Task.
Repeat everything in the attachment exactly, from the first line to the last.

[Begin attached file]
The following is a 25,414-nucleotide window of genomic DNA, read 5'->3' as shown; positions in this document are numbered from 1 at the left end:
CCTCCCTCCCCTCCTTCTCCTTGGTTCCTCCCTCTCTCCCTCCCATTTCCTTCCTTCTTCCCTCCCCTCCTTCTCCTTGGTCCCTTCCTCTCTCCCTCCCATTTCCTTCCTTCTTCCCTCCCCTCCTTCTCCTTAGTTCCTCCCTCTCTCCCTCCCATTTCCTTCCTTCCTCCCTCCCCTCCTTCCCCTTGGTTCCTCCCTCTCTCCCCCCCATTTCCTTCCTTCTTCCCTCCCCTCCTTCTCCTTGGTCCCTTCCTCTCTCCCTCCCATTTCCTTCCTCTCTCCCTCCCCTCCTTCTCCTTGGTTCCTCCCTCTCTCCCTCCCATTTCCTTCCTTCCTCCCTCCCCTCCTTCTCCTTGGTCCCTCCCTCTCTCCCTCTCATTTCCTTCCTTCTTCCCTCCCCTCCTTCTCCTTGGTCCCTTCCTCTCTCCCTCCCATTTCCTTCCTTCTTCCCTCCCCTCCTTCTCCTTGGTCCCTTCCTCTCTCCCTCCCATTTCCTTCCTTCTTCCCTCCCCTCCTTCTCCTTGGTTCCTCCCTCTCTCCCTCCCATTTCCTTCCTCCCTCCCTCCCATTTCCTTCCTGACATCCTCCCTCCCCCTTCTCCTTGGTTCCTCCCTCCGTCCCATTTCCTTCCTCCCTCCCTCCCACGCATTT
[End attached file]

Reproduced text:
The following is a 25,414-nucleotide window of genomic DNA, read 5'->3' as shown; positions in this document are numbered from 1 at the left end:
CCTCCCTCCCCTCCTTCTCCTTGGTTCCTCCCTCTCTCCCTCCCATTTCCTTCCTTCTTCCCTCCCCTCCTTCTCCTTGGTCCCTTCCTCTCTCCCTCCCATTTCCTTCCTTCTTCCCTCCCCTCCTTCTCCTTAGTTCCTCCCTCTCTCCCTCCCATTTCCTTCCTTCCTCCCTCCCCTCCTTCCCCTTGGTTCCTCCCTCTCTCCCCCCCATTTCCTTCCTTCTTCCCTCCCCTCCTTCTCCTTGGTCCCTTCCTCTCTCCCTCCCATTTCCTTCCTCTCTCCCTCCCCTCCTTCTCCTTGGTTCCTCCCTCTCTCCCTCCCATTTCCTTCCTTCCTCCCTCCCCTCCTTCTCCTTGGTCCCTCCCTCTCTCCCTCTCATTTCCTTCCTTCTTCCCTCCCCTCCTTCTCCTTGGTCCCTTCCTCTCTCCCTCCCATTTCCTTCCTTCTTCCCTCCCCTCCTTCTCCTTGGTCCCTTCCTCTCTCCCTCCCATTTCCTTCCTTCTTCCCTCCCCTCCTTCTCCTTGGTTCCTCCCTCTCTCCCTCCCATTTCCTTCCTCCCTCCCTCCCATTTCCTTCCTGACATCCTCCCTCCCCCTTCTCCTTGGTTCCTCCCTCCGTCCCATTTCCTTCCTCCCTCCCTCCCACGCATTT